Speed up mysql in rails

I was looking at the implementation of the instantiation of ActiveRecord objects from the database, and the population of the @attributes attribute. There is a method called all_hashes which generates the hashes that are used for the @attributes, so I looked at this. Generating whole hashes for each database row is a little bit expensive in time and memory. Perhaps we can do better?I note that Stefan Kaes did some work a year and a half ago on implementing all_hashes in C but it still relies on hashes being generated – I don’t think anyone has attempted what I do here.So without further ado, I present slim_attributes, the non-hash implementation of all_hashes.Here are the important but unscientific benchmarks (to give you an idea) – notice that the speed relative to using plain ActiveRecord depends on how many attributes are accessed in the model objects (because slim_attributes lazily instantiates them into strings). There were 2 models used; one had 44 and the other had 104 attributes.


View the plugin here – and install with:script/plugin install http://pennysmalls.com/rails_plugins/slim_attributesthen follow the instructions to compile it given in the README below (yes, it should be made into a gem that compiles itself):[UPDATE: there is now a better rubygem, see here and here.]==========SlimAttributesThis is a small patch to the ActiveRecord Mysql adaptor that stops rails from using the existing all_hashes / each_hash mechanism – which is what is called when you do a find.It is faster, and uses less memory.Measuring with just ActiveRecord code – fetching stuff from the database – we see anything from very little up to a 50% (or more) speed increase, but I suppose it really depends on your system and environment, and what you are doing with the results from the database. Measure your own system and send me the results!InstallationYou’re going to need the mysql headers for this to work.

cd vendor/plugins/slim_attributesruby extconf.rb --with-mysql-configmakesudo make install

DescriptionThe reason for overriding all_hashes is threefold:* making a hash of each and every row returned from the database is slow* ruby makes frozen copies of each column name string (for the keys) which results in a great many strings which are not really needed* we observe that it’s not often that all the fields of rows fetched from the database are actually usedSo this is an alternative implementation of all_hashes that returns a ‘fake hash’ which contains a hash of the column names (the same hash of names is used for every row), and also contains the row data in an area memcpy’d directly from the mysql API.The field contents are then instantiated into Ruby strings on demand – ruby strings are only made if you need them. Note that if you always look at all the columns when you fetch data from the database then this won’t necessarily be faster that the unpatched mysql adapter. But it won’t be much slower either, and we do expect that most times not all the columns from a result set are accessed.Note that the ‘fake hash’ quacks like a hash in many ways, but not all ways. So @attributes in an ActiveRecord object may not behave as you are expecting it to, and it particularly won’t work if you try to add a key to it that is not a column name in the result set.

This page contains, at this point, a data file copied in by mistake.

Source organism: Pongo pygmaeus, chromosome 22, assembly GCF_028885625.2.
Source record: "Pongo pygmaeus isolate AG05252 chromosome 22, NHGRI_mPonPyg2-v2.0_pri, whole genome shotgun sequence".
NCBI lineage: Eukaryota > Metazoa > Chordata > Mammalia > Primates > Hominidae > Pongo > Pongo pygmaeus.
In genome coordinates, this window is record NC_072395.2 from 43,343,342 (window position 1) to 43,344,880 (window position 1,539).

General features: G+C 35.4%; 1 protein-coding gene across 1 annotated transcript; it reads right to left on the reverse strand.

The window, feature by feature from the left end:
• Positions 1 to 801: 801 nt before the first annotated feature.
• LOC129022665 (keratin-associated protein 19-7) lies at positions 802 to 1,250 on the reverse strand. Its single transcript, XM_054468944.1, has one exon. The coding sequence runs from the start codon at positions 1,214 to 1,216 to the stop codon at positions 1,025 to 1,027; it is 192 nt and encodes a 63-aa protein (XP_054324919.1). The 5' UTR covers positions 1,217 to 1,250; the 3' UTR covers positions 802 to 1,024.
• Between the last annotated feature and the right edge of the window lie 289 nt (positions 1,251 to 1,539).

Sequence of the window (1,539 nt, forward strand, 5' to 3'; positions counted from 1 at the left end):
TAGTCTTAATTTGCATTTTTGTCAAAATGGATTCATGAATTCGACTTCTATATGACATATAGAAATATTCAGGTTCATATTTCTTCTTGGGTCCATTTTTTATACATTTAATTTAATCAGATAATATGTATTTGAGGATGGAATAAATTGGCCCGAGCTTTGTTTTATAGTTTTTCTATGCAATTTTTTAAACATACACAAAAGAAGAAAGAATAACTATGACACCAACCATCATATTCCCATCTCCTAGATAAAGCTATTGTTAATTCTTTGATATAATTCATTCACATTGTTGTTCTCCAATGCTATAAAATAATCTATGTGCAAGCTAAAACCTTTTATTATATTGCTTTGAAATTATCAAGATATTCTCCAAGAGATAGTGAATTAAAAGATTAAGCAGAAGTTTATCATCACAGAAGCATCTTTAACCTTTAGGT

@attributes["not a column name"] = "something"=> RuntimeError: Key was not a column name from the result set

Hash has many methods that are not supported by the fake hash, but I found that the ones I have implemented have been sufficient for use in our Rails app. It should be fairly easy to implement most of the missing methods if needed, but I did not wish this patch to be larger than necessary.===========No warranty – this plugin should be considered experimental and likely needs some more work if you want it to be foolproof. However, that said, we are using it in our production environment with good results.==========Finally it’s interesting to note that Dan Chak wrote some code to actually return hashes from the database rather than ActiveRecord objects, when you just want the data without any fancy associations and so on. It’s much faster, proving that creating the ActiveRecord objects is fairly slow. I’ll take a look at combining this with slim_attributes – returning fake hashes should be faster still. (Combining his 50% improvement with my 50% should yield instant results 🙂UpdateI have now tested hash_extension with and against slim_attributes. My test fetched all records from two separate ActiveRecord models 100 times.

Plain ActiveRecord 38.3s
Using find_as_hashes 35.1s
Using slim_attributes 13.0s
Using both 10.4s

Clearly slim_attributes makes the biggest difference, but it should be noted that this is really the ideal case – where Model.find(:all) is done without actually accessing any of the attributes.